Also, don’t be swayed to try one of those “1,000 real followers for $10” schemes. Aside from it providing some number of followers, if it’s reliable, which most aren’t, they aren’t really real… in reality. You can also be suspended from Twitter if they notice a huge number of followers over the usual 24-48 hours of followings services will promise you.
Building a following should be fair and balanced. “follow=follow back (there are exceptions, of course). Being choosey about who you follow and who you want to follow will only lead to a quality list of people you really want to connect with, while having great interactions.
There are 3rd party tools, widgets and apps for Twitter. Find them, try them and see which ones fit your needs.
The premier business networking site, LinkedIn is very much like Facebook but with all your coworkers instead of your high school friends and relatives. By joining groups, you can connect to prospective clients and improve your clout by posting discussions on these groups. As you build your own network, you’re also accumulating second- and third-degree connections exponentially. I’m a great believer in connecting with everyone, because even former coworkers are valuable as they move around the industry.
It’s a captive audience there to do business, so it’s highly recommended for businesses but there is one thing to remember—connect with those who can use your design skills. I’ve found it’s best to concentrate on small- to medium-sized businesses for freelance work. If you’re looking for a staff position, doing LinkedIn company search will show you people in that company. Connecting with people who work where you want to work can give you an in when a position opens.
If your website or blog is a business to business (B2B) company, then LinkedIn is a must for you as a social media platform.
Facebook is a misunderstood social media tool. Personally, I just use it to stay connected with friends. But it can easily be used for business, because your friends, family and former coworkers are your most important network. They care about you because you have a personal connection. If you need a job, have something to offer, need an introduction or want the 411 on an opening in a company for which they work, they will be there for you more than any other connection through the web.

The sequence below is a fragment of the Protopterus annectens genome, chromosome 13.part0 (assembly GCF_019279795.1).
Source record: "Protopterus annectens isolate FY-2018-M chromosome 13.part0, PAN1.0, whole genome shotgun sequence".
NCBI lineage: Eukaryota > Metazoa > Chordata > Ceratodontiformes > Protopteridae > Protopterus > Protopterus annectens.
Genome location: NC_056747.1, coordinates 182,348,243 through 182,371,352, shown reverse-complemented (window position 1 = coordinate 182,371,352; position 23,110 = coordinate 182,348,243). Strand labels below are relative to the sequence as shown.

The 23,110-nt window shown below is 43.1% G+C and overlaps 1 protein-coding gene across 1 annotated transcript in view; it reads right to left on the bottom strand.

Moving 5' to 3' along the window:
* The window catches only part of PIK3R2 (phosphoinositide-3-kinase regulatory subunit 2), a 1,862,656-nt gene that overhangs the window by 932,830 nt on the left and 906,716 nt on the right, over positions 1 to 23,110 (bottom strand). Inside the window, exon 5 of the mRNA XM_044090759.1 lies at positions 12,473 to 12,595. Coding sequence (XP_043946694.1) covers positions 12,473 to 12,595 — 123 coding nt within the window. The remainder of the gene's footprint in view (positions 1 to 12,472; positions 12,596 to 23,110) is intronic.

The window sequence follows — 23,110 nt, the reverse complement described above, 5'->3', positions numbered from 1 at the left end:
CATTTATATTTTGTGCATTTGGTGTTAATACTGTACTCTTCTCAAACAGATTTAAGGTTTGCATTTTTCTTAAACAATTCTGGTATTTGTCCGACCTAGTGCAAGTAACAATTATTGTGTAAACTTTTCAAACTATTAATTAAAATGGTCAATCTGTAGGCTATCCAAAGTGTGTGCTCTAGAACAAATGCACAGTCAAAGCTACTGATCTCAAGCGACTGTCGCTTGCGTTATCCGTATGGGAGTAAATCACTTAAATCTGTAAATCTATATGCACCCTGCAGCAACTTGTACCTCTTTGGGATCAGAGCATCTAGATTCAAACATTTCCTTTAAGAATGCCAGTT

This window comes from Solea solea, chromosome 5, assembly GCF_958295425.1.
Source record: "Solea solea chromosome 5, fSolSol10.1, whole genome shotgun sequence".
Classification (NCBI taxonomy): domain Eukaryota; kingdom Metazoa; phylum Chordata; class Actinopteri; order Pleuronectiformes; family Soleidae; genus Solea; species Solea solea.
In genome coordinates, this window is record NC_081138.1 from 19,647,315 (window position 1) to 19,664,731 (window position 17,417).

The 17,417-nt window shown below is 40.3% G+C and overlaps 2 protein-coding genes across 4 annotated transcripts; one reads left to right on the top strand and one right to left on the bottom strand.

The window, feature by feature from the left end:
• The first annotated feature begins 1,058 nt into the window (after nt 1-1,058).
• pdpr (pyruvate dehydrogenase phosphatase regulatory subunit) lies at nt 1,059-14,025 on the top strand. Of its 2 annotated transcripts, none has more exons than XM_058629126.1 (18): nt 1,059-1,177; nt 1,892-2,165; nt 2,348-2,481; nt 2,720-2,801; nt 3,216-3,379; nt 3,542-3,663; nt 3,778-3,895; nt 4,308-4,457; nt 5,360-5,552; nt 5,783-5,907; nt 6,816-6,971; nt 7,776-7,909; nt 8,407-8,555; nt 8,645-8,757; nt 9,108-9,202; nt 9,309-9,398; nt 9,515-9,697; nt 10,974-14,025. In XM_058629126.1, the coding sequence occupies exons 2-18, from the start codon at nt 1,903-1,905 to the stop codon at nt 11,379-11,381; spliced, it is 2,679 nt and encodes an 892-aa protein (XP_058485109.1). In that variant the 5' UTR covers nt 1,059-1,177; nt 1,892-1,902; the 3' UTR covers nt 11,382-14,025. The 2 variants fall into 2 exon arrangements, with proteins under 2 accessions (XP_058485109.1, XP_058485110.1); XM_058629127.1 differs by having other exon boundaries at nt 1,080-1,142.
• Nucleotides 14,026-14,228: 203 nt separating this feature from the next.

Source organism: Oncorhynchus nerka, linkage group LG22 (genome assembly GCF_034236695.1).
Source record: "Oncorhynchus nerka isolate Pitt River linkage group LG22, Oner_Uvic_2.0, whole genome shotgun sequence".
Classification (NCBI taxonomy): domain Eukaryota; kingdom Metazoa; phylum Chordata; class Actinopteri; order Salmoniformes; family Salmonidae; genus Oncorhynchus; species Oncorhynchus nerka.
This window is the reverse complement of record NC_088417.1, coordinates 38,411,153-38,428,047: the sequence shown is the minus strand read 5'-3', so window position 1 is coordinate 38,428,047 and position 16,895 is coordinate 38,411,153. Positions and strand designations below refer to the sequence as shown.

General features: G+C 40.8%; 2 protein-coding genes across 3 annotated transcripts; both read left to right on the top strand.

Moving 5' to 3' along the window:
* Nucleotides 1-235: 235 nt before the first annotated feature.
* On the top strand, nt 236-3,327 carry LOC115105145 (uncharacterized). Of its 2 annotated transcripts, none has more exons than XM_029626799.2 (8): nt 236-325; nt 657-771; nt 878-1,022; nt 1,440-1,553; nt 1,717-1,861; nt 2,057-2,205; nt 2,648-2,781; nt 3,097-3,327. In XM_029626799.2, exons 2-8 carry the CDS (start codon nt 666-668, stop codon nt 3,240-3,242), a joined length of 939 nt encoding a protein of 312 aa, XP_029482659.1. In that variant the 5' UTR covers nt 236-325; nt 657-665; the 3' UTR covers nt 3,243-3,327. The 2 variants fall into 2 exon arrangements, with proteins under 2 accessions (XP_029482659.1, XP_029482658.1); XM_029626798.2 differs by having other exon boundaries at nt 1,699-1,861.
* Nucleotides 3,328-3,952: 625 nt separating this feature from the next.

Does having a fan page or setting up Facebook ads do anything for your business? According to Facebook stats, it should be lucrative. Facebook reaches the common person. These are people with various interests. With the use of hashtags, your posts (in a public page) can really help you gather likeminded followers.
A Facebook page is more relaxed and casual. people are at ease when they visit your page, so build on that strength by asking people to “like” your page, visit your website or blog (although some FB pages ARE people’s websites and blogs!) and the FB analytics built into your page will help you understand posting times, content reach, the demographics of your audience and other factors that will help you across other platforms.
Was one of the newest social media kids on the block but Pinterest really took off. Many popular soacial media sites are now using the Pinterest layout for image sharing.
By pinning your best work on curated boards, you can share your style with the world—and they can share it with all their friends easily! But Pinterest has a terms of service policy you might not like. Read the TOS carefully, and decide whether you’re willing to go for it. If you don’t mind the possibility of a third-party being able to license your work, then the ease of use and SEO of your albums make this a viable marketing tool.
Can you do without it? Depends on your needs!
The jury is still out on this social network by search goliath Google. Many people predicted it would kill Facebook, but Facebook is still going strong, and there have been plenty of complaints about how the circles on G+ work, with lots of concerns about privacy since public G+ posts can pop up in search results now. But that could be a boon for a creative business. I don’t think Google+ is worthless, but is hasn’t yet proven itself as a truly important social network in any circles aside from hardcore techies.
Google+ has some strengths that other SM sites have: communities (similar to groups in LinkedIn), which allows you to interact with prospective followers and Hangouts, which is a group live discussion.
Always keep your eye on G+. Perhaps add people to your circles, just in case you find G+ suits your needs.
Put it all together
The old saying “you can’t be everywhere at once” also applies to social networking. It’s one thing if you have a design studio and can hire a full-time social media manager, but when it’s only you doing your assignments, bookkeeping, client contact, advertising and marketing, you need to plan your social media outreach carefully by considering which sites are frequented by your prospective clients and which channels you can keep up on a regular basis. It’s better to have one really effective outreach venue then to have six that do nothing.